Review: Ralph Fiennes Kipling (Audio CD)
Today (November 1, 2010) sees Orchid Classics release Ralph Fiennes Kipling, an audio CD featuring some of Rudyard Kipling’s best known poetry and prose from The Jungle Book, Something of Myself, and The Just So Stories.
This was my listening experience.
After a little sitar music Ralph Fiennes begins his recitation of Kipling’s works with A Very Young Person from Something of Myself; an account of Kipling’s early life, beginning with his days as a child in Bombay, India, at the height of the British Empire. This opening highlights the deep effect that India had on the author’s future works, most notably Kim and The Jungle Book, whilst providing an interesting insight into the self-imposed distance between parents and their children within the wealthier families of the time.
Not that the young Rudyard was unloved, far from it as his memories of his parents as tender, kind and thoughtful testify. Of equal interest is how the young Kipling coped with bullying by using reading as an escape, with Robinson Crusoe and other classics of the time helping him through these tough times.
Music separates many of the readings, with Elgar’s quintessentially English sound often providing the ideal foil for the spoken word. After Enigma Variations, the tone lightens as Fiennes reads How the Whale got his Throat from The Just So Stories. This short tale shows Kipling at his most playful, having great fun with the story and the words within; enjoyment which is mirrored by Fiennes, whose relish and obvious enjoyment prove wholly infectious.
After La Capricieuse comes the much loved tale of Rikki Tikki Tavi from The Jungle Book. The adventures of a valiant young mongoose have long been a favourite of Kipling fans and will prove a highlight for many.
Seven Years Hard from Something from Myself returns the listener to India with Kipling now an adult. It is a heart-warming story, telling as it does of an idyllic family life with his parents. However, it does also tell of the hardships of life as an Englishman in India: the fever, the heat, the transport (or lack of it) and the nearness of death within the white community during regular typhoid outbreaks. Kipling is shown to be every bit as curious as Rikki Tikki Tavi and few will forget his mention of being shaved daily while still asleep!
The poem Danny Deever has Fiennes adopting an appropriate and fitting accent before returning to his own for a reading from Kim – arguably the greatest of Kipling’s prose fictions – from which is taken a passage about the pilgrimage of the Lama and his young disciple. They are walking down a section of the Grand Trunk road from Allahabad to Benares, which Kim sees as a ‘broad, smiling river’ of life, and Kipling shows how much of the real India could be seen on it.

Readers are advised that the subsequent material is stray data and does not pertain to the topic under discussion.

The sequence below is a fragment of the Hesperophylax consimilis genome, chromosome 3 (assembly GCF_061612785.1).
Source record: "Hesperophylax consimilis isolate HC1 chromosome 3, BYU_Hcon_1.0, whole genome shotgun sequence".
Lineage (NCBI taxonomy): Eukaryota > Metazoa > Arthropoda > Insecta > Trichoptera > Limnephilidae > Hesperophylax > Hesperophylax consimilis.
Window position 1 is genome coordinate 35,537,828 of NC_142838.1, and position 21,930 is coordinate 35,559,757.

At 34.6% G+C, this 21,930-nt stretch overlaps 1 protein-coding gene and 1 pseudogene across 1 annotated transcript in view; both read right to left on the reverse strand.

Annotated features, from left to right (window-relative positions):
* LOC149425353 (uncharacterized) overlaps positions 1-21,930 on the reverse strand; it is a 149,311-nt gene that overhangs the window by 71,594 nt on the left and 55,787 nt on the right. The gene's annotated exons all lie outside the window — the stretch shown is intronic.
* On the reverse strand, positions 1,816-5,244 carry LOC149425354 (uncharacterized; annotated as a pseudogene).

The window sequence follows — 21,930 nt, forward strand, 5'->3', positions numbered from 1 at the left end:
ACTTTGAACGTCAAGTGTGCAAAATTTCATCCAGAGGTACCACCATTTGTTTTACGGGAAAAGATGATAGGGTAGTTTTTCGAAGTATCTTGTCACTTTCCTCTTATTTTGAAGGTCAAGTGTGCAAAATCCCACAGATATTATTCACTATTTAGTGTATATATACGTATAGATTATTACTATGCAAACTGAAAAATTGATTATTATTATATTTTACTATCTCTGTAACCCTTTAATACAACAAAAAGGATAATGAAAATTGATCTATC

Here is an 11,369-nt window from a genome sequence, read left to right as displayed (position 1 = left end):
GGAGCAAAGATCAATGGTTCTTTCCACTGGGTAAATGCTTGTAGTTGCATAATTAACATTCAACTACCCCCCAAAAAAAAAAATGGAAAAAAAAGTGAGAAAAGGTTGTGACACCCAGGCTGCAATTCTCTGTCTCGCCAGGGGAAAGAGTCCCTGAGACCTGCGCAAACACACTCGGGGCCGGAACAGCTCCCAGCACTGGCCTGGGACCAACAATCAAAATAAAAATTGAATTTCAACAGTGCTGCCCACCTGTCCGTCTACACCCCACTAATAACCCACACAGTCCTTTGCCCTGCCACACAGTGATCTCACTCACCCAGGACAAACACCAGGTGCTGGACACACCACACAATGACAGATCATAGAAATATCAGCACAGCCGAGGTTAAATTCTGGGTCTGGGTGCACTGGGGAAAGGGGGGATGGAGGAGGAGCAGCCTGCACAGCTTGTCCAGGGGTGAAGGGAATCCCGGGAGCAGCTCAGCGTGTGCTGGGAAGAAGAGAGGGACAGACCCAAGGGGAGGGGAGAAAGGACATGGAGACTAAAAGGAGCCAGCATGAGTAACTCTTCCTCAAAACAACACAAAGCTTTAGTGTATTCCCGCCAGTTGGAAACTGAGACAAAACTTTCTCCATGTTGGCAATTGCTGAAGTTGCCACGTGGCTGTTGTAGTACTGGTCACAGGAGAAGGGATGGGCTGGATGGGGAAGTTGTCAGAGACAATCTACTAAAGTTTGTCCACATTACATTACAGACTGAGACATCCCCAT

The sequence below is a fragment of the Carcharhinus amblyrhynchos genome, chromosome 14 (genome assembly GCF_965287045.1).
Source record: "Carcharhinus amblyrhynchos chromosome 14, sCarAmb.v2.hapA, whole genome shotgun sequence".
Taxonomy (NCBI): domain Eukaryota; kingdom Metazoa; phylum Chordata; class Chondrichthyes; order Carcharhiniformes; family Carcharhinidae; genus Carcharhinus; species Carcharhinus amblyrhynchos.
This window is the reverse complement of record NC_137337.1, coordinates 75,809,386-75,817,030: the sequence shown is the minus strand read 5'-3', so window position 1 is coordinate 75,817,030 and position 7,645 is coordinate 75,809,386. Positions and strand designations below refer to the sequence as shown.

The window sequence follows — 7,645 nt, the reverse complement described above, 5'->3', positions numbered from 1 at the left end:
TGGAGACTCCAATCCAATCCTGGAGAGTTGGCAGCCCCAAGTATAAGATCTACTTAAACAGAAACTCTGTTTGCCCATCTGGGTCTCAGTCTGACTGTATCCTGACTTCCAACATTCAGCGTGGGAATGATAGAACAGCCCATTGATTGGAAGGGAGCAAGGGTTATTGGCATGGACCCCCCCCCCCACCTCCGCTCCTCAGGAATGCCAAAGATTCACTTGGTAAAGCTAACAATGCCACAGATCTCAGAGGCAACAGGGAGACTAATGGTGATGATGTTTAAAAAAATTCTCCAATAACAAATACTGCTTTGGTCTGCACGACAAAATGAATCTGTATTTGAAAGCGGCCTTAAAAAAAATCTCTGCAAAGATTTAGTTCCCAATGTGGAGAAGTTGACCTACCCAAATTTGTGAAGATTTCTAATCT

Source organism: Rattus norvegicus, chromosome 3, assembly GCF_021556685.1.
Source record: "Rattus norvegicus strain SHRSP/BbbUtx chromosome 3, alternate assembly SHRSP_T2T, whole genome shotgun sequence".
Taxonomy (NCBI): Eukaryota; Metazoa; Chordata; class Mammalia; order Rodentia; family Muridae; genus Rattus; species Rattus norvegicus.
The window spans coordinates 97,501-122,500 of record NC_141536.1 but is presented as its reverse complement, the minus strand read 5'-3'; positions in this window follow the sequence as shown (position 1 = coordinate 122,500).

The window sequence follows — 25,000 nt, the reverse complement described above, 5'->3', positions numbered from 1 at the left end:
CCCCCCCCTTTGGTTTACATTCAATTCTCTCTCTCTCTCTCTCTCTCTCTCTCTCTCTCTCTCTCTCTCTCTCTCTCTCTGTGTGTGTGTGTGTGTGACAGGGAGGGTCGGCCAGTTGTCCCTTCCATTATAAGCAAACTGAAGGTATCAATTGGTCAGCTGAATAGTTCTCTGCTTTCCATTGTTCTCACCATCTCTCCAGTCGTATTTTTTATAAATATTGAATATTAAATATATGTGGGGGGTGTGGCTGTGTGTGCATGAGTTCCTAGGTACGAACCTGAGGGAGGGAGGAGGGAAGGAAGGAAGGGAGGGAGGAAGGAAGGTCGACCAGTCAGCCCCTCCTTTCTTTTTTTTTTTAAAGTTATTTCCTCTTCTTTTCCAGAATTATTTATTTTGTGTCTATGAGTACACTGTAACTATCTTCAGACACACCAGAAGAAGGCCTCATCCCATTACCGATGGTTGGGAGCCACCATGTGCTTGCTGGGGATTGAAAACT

And then we come to If… and if there is a more beautiful and influential poem comprising a father’s advice to a son then I have yet to read it. No matter how many times I read or hear this poem it never fails to stir, inspire and uplift.
The Very Own House tells of how the Kipling family came to Bateman’s, the place they would come to finally settle and call home (and where Fiennes read the audio CD). The Way Through the Woods is prose of great beauty.
The shadow of the First World War hovers over the final quarter of the readings. In 1915, at the Battle of Loos, Kipling’s son Jack was reported missing in action and the Letter to Brigadier L.C. Dunsterville is, considering the circumstances, almost impossible to listen to, showing Kipling to be heartbreakingly pragmatic whilst displaying great pride in his son. The poem My Boy Jack is again an almost unbearable listen, written by a grieving father feeling guilt at having helped his son gain the commission he was originally refused on the grounds of poor eyesight. Once letter and poem are complete Elgar’s Nimrod allows for a time of quiet reflection before the reading comes to a close with Cities and Thrones and Powers.
Rudyard Kipling was a wordsmith, a creator of wonderful tales and a caring man who loved and was loved in return. His life in India and the death of his boy Jack were huge influences upon his life and work and this is what Ralph Fiennes’s reading brings across with most strength. I would recommend this audio CD most highly to all lovers of Kipling and his works as it shows this truly remarkable man from all angles.